Generation VI: Epaphroditus & Temperance Penley
Life and Times of Epp Penley in Scott County
The early settlers of Scott County were mainly Scot-Irish, though some, like the Penleys, were of English descent. They came from other parts of Virginia, from the Yadkin Valley in North Carolina, and a few directly from Ireland. Some of the thousands who traveled the old Wilderness Road on their way westward grew weary of the journey, and settled on land that would become Scott County territory. A string of log cabins lined the Wilderness Road from the Blockhouse to Cain Gap at Powell Mountain. Thousands just rested for a while before meandering on west. Some, like many of Epp Penley's descendants, lingered another hundred years or so, and remain there today.
Scott County was formed by an act of the Virginia legislature on November 24, 1814, from parts of Washington, Lee, and Russell Counties and was named for General Winfield Scott, a hero from the War of 1812. In 1856, a section was carved away as a part of Wise County. The first Scott County court was held in a dwelling at Big Moccasin Gap in 1815, and the first public free schools were opened in 1870.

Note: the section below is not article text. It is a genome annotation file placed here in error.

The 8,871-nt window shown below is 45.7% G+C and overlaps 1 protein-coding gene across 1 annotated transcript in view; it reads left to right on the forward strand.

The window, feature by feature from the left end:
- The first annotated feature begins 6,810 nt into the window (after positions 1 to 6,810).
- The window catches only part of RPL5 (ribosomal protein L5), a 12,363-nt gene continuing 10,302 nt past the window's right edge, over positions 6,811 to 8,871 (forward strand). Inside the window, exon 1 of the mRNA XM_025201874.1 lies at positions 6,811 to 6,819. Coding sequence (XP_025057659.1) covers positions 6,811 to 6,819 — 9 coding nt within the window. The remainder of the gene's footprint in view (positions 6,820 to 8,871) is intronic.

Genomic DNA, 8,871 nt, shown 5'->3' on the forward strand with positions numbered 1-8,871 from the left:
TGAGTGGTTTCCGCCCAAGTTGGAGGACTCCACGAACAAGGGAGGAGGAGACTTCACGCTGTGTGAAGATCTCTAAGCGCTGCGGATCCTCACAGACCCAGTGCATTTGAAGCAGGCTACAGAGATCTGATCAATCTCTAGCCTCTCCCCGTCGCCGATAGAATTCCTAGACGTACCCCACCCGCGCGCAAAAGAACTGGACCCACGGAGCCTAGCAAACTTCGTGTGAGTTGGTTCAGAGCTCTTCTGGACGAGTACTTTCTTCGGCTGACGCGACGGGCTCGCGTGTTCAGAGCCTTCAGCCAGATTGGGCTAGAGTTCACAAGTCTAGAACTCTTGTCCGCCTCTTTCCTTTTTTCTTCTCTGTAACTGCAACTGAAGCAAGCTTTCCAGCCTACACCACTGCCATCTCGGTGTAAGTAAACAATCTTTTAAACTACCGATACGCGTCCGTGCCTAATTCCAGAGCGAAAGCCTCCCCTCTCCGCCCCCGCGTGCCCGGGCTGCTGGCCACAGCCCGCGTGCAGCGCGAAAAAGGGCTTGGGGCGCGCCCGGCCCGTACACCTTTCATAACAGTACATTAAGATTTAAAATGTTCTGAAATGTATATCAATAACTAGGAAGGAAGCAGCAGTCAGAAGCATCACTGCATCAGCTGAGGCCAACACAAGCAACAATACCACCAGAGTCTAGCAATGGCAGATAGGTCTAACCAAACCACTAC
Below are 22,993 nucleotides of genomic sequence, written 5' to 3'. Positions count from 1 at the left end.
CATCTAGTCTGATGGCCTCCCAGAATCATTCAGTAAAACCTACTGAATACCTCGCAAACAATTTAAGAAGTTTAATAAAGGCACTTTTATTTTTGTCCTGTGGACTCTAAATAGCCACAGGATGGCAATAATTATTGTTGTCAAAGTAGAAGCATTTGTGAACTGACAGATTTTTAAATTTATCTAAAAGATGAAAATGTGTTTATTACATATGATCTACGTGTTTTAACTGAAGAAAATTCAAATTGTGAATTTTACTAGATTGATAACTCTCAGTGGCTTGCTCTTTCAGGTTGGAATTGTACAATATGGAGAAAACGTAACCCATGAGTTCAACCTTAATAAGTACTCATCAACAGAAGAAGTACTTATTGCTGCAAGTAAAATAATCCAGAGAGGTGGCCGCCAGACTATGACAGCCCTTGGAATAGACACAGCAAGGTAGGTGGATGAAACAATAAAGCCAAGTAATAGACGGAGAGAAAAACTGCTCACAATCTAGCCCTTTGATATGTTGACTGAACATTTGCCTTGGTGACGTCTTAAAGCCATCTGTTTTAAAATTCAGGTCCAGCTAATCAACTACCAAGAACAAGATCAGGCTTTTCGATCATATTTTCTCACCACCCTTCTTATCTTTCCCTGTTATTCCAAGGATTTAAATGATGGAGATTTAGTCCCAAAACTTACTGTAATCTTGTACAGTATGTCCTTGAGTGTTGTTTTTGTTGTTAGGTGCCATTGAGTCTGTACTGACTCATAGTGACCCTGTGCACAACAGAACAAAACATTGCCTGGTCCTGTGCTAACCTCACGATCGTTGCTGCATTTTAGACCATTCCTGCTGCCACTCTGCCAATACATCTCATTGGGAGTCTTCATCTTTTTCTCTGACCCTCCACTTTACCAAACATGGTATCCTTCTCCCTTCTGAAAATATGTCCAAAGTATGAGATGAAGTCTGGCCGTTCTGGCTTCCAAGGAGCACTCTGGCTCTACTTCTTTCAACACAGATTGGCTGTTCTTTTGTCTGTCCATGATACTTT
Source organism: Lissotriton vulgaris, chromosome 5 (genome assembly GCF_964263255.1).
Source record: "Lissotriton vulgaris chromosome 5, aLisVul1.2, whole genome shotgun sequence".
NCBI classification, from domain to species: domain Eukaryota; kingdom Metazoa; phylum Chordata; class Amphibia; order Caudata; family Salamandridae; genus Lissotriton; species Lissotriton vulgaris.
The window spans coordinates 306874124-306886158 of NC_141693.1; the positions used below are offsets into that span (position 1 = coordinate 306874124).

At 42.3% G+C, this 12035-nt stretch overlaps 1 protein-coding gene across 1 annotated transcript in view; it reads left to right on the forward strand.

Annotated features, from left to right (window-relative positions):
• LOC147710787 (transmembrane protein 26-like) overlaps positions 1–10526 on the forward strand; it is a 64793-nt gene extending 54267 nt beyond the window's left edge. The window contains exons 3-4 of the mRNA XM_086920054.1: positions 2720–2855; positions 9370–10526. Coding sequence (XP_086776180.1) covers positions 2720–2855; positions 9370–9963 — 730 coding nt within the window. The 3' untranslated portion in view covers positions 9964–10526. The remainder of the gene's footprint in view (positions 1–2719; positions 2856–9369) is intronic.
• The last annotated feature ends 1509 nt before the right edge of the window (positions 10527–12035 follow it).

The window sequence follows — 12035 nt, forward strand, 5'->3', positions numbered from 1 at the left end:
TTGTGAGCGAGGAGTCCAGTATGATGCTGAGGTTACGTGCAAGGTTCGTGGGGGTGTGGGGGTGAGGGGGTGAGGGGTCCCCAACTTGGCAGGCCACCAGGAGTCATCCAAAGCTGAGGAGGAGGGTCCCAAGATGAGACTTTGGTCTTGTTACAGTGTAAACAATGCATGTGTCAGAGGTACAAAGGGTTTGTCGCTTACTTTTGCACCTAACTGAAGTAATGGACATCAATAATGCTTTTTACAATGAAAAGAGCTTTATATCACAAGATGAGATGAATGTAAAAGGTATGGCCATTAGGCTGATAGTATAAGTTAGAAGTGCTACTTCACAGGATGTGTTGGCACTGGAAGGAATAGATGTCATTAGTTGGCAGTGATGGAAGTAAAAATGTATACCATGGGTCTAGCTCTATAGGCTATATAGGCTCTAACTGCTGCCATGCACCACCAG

The population still consists largely of descendants of the early settlers. Most of the people live on smooth land near streams and on the smoother ridge tops in the valley uplands. Few live in the steep and rugged mountain areas where much of the land is unsuitable for intensive use. Where nature contributes a rolling landscape between mountains, the soil is fertile.
"Five separate mountain ridges cut on a southwest diagonal through Scott County, Virginia: Powell's and Stone westernmost, out by the Kentucky border, Clinch Mountain farthest south and east, not far from the Tennessee border; and in between the Copper Creek and Moccasin ridges. Every big valley rolls and folds into itself, forming valleys within valleys, haunts and hollows that can't be seen from even the highest perch in the county, on top of Clinch Mountain, 3,200 feet up."
(Will You Miss Me When I'm Gone, by Mark Zwonitzer, Simon & Schuster, 2002, page 13)